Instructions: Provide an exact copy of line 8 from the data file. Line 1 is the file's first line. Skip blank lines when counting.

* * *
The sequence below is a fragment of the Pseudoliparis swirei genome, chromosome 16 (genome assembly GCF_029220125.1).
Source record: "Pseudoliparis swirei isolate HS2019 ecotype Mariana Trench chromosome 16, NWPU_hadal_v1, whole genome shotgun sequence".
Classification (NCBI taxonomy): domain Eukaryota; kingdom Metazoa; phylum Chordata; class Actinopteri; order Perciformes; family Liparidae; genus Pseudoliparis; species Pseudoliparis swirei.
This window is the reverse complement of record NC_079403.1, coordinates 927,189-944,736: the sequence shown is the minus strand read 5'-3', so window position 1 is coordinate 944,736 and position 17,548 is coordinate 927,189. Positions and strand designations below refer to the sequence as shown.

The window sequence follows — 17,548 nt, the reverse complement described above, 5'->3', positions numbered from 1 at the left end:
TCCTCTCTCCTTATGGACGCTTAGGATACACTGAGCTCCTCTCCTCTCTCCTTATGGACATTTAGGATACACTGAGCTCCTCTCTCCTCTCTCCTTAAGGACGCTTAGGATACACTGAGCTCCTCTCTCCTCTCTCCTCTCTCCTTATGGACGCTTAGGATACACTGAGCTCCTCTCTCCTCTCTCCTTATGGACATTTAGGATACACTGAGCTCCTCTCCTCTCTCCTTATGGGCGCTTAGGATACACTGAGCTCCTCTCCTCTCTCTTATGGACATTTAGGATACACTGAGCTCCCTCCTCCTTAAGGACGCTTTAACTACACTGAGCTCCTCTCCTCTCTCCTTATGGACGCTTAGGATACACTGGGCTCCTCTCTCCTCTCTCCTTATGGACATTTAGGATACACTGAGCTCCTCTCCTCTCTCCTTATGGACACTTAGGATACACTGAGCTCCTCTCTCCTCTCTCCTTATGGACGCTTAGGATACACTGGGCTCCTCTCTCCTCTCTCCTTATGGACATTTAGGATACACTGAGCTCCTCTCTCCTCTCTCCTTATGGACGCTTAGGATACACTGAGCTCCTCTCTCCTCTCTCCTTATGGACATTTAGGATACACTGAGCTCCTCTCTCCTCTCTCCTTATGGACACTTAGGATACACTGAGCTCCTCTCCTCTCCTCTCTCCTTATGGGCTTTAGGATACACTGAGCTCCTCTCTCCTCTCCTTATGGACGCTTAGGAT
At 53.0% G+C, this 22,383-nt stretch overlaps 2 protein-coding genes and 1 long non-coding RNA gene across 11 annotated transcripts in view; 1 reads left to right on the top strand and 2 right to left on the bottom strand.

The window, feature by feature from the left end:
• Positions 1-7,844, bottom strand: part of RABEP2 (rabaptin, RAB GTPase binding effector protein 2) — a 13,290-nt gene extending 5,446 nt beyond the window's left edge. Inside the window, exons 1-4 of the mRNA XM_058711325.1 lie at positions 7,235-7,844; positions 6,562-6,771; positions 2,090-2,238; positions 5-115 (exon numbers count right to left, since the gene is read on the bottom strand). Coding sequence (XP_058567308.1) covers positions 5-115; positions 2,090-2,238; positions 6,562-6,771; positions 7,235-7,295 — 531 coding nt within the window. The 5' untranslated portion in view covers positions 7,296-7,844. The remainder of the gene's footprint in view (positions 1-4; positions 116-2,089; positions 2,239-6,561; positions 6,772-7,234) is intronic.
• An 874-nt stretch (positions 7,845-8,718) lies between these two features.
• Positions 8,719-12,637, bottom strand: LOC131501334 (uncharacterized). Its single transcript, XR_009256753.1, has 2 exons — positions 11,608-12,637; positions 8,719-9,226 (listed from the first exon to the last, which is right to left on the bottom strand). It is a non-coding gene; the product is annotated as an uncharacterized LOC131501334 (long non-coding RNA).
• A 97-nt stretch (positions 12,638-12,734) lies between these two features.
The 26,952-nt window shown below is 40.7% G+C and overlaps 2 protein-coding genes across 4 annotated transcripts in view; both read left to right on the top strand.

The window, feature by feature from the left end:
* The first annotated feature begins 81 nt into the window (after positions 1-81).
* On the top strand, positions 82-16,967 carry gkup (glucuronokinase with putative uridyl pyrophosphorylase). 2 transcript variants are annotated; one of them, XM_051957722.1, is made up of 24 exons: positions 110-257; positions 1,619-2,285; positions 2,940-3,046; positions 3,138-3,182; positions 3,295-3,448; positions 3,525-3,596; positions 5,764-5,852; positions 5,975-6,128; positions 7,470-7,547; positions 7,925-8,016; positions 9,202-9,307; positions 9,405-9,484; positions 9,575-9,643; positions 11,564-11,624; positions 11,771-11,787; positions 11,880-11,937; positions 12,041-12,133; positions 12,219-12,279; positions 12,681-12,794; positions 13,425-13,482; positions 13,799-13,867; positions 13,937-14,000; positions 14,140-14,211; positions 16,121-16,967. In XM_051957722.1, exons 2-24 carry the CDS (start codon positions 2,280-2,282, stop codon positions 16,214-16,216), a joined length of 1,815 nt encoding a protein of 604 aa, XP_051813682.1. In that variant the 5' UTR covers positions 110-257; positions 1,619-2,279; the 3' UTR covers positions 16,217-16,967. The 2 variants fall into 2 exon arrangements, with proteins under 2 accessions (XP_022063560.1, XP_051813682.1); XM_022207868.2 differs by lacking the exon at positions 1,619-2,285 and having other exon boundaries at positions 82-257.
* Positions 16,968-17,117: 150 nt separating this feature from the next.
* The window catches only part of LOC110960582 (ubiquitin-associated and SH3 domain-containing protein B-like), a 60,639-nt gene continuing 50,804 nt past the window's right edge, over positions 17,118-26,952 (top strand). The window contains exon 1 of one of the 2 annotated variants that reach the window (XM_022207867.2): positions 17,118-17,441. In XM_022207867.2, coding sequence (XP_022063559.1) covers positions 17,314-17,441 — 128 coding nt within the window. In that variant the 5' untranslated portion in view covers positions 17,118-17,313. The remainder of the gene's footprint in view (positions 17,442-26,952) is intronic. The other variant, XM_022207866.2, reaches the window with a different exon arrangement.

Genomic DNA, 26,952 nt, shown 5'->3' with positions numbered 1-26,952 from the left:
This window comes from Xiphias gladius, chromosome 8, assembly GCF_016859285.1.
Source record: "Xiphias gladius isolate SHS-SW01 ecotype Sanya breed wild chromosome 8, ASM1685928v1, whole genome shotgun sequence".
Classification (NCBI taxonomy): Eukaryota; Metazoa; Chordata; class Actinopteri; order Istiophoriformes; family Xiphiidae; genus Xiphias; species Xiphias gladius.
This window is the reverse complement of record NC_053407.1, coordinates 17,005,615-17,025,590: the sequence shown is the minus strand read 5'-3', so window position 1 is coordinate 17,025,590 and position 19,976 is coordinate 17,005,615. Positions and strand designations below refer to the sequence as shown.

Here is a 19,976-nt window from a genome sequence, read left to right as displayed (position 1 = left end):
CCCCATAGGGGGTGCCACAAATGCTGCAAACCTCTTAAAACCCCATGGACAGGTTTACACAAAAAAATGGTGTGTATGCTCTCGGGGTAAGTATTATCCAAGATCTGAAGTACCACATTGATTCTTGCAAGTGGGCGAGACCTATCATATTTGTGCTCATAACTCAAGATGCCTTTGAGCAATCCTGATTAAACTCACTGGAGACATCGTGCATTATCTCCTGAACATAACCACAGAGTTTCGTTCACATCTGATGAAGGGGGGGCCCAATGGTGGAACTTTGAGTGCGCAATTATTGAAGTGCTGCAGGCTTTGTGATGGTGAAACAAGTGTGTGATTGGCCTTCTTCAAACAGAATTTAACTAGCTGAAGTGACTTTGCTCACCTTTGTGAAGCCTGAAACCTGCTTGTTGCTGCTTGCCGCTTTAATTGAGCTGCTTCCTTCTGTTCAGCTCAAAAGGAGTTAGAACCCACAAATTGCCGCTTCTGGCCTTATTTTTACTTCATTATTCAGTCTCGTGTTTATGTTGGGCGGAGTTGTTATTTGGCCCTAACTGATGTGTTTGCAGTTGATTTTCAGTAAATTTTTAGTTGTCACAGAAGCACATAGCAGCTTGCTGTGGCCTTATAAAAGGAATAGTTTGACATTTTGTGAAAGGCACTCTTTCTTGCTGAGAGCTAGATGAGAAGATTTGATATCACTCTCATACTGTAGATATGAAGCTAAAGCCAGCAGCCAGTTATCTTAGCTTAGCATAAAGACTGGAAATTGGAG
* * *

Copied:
The window, feature by feature from the left end: